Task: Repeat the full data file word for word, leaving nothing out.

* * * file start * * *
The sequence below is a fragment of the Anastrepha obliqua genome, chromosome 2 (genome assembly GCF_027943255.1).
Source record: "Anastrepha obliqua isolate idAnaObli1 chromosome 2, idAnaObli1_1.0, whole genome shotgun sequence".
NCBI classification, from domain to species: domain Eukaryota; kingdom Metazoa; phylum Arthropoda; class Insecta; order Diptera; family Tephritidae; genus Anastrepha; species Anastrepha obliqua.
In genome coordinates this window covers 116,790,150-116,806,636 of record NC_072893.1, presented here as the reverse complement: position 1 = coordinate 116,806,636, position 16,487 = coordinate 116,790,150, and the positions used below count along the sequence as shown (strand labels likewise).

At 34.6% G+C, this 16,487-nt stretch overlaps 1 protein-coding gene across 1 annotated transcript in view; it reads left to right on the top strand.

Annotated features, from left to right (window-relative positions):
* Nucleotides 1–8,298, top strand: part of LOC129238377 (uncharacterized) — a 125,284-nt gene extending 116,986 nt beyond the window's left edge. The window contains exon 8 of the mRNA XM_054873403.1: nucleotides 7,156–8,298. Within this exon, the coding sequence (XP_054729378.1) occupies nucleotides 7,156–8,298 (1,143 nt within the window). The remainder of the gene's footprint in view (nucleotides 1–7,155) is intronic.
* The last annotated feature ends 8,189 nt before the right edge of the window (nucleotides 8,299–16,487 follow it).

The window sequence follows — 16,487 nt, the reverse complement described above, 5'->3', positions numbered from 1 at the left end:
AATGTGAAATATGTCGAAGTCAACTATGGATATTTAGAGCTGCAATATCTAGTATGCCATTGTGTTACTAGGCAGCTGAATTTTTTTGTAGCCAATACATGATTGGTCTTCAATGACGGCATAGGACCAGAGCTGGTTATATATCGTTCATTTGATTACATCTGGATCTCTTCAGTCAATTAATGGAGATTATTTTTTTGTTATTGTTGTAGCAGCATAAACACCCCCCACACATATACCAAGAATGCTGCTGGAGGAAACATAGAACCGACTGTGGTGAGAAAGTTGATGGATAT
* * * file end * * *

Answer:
The sequence below is a fragment of the Anastrepha obliqua genome, chromosome 2 (genome assembly GCF_027943255.1).
Source record: "Anastrepha obliqua isolate idAnaObli1 chromosome 2, idAnaObli1_1.0, whole genome shotgun sequence".
NCBI classification, from domain to species: domain Eukaryota; kingdom Metazoa; phylum Arthropoda; class Insecta; order Diptera; family Tephritidae; genus Anastrepha; species Anastrepha obliqua.
In genome coordinates this window covers 116,790,150-116,806,636 of record NC_072893.1, presented here as the reverse complement: position 1 = coordinate 116,806,636, position 16,487 = coordinate 116,790,150, and the positions used below count along the sequence as shown (strand labels likewise).

At 34.6% G+C, this 16,487-nt stretch overlaps 1 protein-coding gene across 1 annotated transcript in view; it reads left to right on the top strand.

Annotated features, from left to right (window-relative positions):
* Nucleotides 1–8,298, top strand: part of LOC129238377 (uncharacterized) — a 125,284-nt gene extending 116,986 nt beyond the window's left edge. The window contains exon 8 of the mRNA XM_054873403.1: nucleotides 7,156–8,298. Within this exon, the coding sequence (XP_054729378.1) occupies nucleotides 7,156–8,298 (1,143 nt within the window). The remainder of the gene's footprint in view (nucleotides 1–7,155) is intronic.
* The last annotated feature ends 8,189 nt before the right edge of the window (nucleotides 8,299–16,487 follow it).

The window sequence follows — 16,487 nt, the reverse complement described above, 5'->3', positions numbered from 1 at the left end:
AATGTGAAATATGTCGAAGTCAACTATGGATATTTAGAGCTGCAATATCTAGTATGCCATTGTGTTACTAGGCAGCTGAATTTTTTTGTAGCCAATACATGATTGGTCTTCAATGACGGCATAGGACCAGAGCTGGTTATATATCGTTCATTTGATTACATCTGGATCTCTTCAGTCAATTAATGGAGATTATTTTTTTGTTATTGTTGTAGCAGCATAAACACCCCCCACACATATACCAAGAATGCTGCTGGAGGAAACATAGAACCGACTGTGGTGAGAAAGTTGATGGATAT